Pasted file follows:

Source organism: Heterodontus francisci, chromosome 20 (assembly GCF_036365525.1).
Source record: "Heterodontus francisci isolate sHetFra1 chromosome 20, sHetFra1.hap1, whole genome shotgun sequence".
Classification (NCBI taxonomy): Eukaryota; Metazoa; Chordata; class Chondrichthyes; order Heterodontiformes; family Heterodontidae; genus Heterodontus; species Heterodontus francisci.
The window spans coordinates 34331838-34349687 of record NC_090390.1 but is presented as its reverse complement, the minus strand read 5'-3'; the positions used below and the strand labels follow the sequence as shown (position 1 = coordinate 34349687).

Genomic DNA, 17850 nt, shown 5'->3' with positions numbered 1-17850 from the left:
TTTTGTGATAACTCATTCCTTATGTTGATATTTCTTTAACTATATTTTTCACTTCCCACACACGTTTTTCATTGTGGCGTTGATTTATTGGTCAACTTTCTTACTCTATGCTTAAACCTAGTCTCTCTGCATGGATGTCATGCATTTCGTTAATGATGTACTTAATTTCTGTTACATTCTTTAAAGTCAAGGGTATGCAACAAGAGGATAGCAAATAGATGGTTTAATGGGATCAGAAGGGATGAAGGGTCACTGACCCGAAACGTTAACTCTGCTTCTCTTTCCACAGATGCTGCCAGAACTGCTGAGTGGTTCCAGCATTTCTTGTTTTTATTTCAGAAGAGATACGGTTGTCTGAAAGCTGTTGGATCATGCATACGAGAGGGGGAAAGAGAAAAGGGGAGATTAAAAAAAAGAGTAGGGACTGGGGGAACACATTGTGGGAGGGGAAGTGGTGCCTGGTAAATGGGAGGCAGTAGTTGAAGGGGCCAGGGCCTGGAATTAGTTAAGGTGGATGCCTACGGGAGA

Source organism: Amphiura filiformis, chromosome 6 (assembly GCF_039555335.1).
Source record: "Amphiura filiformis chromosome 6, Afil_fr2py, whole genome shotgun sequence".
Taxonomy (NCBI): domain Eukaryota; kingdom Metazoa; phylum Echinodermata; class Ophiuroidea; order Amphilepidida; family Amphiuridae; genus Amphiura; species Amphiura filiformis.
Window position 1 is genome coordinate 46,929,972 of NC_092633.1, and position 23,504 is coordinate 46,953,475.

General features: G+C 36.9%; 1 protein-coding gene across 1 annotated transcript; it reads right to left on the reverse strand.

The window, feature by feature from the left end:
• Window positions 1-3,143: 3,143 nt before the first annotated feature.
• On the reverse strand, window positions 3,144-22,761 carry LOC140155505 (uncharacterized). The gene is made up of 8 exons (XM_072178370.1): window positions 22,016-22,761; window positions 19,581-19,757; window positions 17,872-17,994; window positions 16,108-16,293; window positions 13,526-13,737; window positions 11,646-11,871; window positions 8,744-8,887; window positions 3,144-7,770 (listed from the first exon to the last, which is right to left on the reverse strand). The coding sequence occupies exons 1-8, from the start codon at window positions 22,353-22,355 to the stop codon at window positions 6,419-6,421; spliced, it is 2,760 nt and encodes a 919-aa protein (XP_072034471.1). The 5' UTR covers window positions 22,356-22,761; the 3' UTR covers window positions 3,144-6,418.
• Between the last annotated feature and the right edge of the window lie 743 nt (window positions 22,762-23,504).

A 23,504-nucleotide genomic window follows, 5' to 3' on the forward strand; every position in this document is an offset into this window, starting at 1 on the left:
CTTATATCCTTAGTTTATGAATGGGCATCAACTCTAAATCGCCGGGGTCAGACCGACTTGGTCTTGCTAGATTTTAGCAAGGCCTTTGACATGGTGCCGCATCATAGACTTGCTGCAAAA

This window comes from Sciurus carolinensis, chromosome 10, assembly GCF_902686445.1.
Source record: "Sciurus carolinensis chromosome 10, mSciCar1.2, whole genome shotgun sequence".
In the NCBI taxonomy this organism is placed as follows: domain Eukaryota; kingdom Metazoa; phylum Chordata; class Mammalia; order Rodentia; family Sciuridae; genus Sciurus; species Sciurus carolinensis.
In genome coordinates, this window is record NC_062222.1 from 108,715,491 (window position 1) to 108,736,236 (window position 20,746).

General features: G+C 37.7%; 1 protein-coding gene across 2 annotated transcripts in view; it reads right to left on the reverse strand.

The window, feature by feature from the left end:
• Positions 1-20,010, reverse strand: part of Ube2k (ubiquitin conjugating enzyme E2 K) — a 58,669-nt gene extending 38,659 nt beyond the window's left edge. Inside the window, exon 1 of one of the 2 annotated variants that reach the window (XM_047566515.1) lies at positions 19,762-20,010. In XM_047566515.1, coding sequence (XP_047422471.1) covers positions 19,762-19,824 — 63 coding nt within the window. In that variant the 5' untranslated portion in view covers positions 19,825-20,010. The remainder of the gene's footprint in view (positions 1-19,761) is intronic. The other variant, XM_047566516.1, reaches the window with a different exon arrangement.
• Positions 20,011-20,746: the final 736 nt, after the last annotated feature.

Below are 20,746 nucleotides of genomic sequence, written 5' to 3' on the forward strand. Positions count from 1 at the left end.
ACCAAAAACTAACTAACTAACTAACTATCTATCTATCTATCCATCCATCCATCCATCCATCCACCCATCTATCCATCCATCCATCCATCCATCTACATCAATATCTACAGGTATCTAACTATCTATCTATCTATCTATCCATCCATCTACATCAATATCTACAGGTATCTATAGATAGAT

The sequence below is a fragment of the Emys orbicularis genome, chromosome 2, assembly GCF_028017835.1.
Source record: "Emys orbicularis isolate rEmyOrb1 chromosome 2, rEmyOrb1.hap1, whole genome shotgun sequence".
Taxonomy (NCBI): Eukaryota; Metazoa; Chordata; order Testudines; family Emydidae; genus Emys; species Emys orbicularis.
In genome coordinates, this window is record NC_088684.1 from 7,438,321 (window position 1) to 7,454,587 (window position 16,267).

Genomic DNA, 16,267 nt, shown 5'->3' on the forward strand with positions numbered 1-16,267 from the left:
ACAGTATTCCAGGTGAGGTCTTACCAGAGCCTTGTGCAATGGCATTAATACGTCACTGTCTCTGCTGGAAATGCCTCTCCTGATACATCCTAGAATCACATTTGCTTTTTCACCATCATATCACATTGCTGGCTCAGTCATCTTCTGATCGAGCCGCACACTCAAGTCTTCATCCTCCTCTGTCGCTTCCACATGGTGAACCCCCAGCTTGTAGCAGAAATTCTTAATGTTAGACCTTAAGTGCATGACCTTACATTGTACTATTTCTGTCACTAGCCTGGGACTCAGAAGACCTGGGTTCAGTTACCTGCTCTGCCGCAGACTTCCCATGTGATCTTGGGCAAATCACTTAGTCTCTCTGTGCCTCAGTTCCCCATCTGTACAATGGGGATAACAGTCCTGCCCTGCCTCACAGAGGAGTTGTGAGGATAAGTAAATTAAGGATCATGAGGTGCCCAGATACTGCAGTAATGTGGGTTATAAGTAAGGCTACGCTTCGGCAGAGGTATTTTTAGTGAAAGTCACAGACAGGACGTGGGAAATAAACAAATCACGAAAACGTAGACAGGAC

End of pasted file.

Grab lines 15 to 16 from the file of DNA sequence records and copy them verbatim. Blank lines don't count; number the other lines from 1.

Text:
• Between the last annotated feature and the right edge of the window lie 743 nt (window positions 22,762-23,504).

A 23,504-nucleotide genomic window follows, 5' to 3' on the forward strand; every position in this document is an offset into this window, starting at 1 on the left: